Press Clip Source: Pax Christi USA
Link to source: Here
Women coming from a long day of collecting firewood
By Mary T. Yelenick, Pax Christi Anti-Racism Team
(UN-NGO Representative of Pax Christi International to the United Nations)
Even at the United Nations, whose founding purpose and daily work is directed toward achieving peaceful global coexistence, "peacekeeping missions" often rely on armed troops (the so-called UN "blue helmets"). The internal illogic of using violence to quell violence is being increasingly questioned, with the international community steadily coming to the realization that the use of violence begets only more violence. For even if violent intervention succeeds, in the short term, in staving off a threat, it fuels a cycle of loss, humiliation, and vengeance that will likely erupt as renewed violence.
There do exist powerful alternatives to violent conflict resolution. Among the most compelling is “unarmed civilian protection,” as practiced in some of the most violent regions of the world by peacekeepers working for nonprofits such as the Nonviolent Peaceforce (NP), www.nonviolencepeaceforce.org, and Christian Peacemaker Teams (CPT), www.cpt.org. (Over the years, several Pax Christi USA members have been peacemakers with CPT.) NP and CPT send unarmed civilian protectors to live in community and solidarity with people trapped in violent global conflicts.
At a recent United Nations event, NP workers shared dramatic stories of their remarkable work in countering violence effectively through their simple daily presence in affected communities. Among the most remarkable accounts of the power of nonviolent civilian accompaniment was provided by a charismatic young NP worker who shared her experience living with the members of a refugee community in South Sudan.
Few places on earth have suffered such horrific violence in recent years as has South Sudan. Even those South Sudanese who have succeeded in fleeing their villages to the relative safety of a refugee camp continue, daily, to confront unspeakable horrors. If, for example, you are a South Sudanese woman living in the camp, you must still procure firewood and water. In order to do so, you must venture outside the camp. Yet once you leave the confines of the camp, you may be required to pass through a series of “checkpoints,” each controlled by a different armed group. And at each of these checkpoints, you will likely be raped.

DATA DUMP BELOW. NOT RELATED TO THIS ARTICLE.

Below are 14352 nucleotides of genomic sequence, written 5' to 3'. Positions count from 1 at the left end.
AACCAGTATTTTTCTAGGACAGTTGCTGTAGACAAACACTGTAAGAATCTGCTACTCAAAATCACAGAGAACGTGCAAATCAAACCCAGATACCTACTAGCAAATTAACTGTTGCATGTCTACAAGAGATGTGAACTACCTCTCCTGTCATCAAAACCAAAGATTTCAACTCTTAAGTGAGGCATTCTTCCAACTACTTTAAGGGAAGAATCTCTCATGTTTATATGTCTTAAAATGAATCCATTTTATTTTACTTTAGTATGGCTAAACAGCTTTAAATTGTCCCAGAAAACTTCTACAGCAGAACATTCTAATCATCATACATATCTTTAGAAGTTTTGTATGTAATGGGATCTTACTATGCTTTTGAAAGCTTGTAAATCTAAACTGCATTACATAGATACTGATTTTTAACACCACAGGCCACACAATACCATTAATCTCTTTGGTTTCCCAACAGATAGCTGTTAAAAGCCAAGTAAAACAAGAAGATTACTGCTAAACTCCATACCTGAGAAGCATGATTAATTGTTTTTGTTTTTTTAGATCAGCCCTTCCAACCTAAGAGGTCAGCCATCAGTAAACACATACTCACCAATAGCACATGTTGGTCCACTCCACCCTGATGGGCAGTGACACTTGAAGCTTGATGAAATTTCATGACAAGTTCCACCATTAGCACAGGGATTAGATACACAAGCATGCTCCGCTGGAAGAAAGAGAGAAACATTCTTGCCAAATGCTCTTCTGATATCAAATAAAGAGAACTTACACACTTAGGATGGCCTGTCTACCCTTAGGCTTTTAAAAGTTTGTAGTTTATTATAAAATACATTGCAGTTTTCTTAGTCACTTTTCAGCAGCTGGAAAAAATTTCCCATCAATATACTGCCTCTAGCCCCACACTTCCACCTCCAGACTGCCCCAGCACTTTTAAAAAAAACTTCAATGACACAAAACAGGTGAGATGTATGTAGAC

If you pass through eight such checkpoints on your journey outside the camp, you will be raped eight times. And on your return journey to the camp you will again have to pass again through those eight checkpoints – again risking rape at each one.
However, if you make your daily trip outside the camp not alone, but instead accompanied by a Nonviolent Peacekeeper, you will likely be allowed to pass safely and
unimpeded through those checkpoints. For your daily journey will no longer be an anonymous or solitary one: it will be accompanied and witnessed.
It is the relative anonymity and powerlessness of the people in the refugee camp that emboldens militia members to assault them. Would-be rapists and other potential assailants know that their crimes against civilians will not be witnessed, reported, or have any meaningful consequences. The simple presence of an outsider – here, a member of an internationally known and respected civilian accompaniment team – changes that equation, and erases potential assailants’ sense of impunity. When combatants know they are being watched by someone from outside the community, their behavior changes.
The unarmed civilian peacekeepers make it a point personally to get to know everyone in the community – the refugee families, the guards, the local villagers – and the militia members themselves. “I talk to everyone,” the peacekeeper explained. She does not judge, or criticize, anyone; she recognizes that the members of the local militia may be the family members of the elderly aunties in the camp – and that the men’s own life choices and actions may have been cruelly shaped by brutal external forces thrust upon them. The peacekeeper does not plead, or cajole; she simply informs the militias when and where the refugee women will be crossing the militia-controlled territory each day. And in response, she and the people she accompanies daily are given free and unhampered access.
Unarmed civilian protectors do not carry a gun, nor any other weapon. They disarm through nonviolence.
And it is not only the actions of the combatants that are transformed: it is also the lives and psyches of the people whom the peacekeepers accompany. For while people protected by armed soldiers may feel safe, they do not feel secure – because there are guns constantly surrounding them. By contrast, the members of the community with whom the peacekeepers live and work on a daily basis do feel secure: they are secure in the knowledge that they are not alone; that their lives and well-being are of importance to someone else; and that someone else is personally invested in, and devoted to, them. As the NP peacekeeper explained “I am with them 24/7. If they are attacked, I experience it, too.” In this way, the community remains connected with the larger world, as opposed to being walled-off, encircled, and guarded.
And the effects of Nonviolent Peaceforce accompaniment on the physical and psychological security of the refugees are striking: no refugee woman accompanied by a NP unarmed civilian peacekeeper on a daily trip outside the refugee camp in South Sudan has ever been, in the course of such a journey, attacked or raped.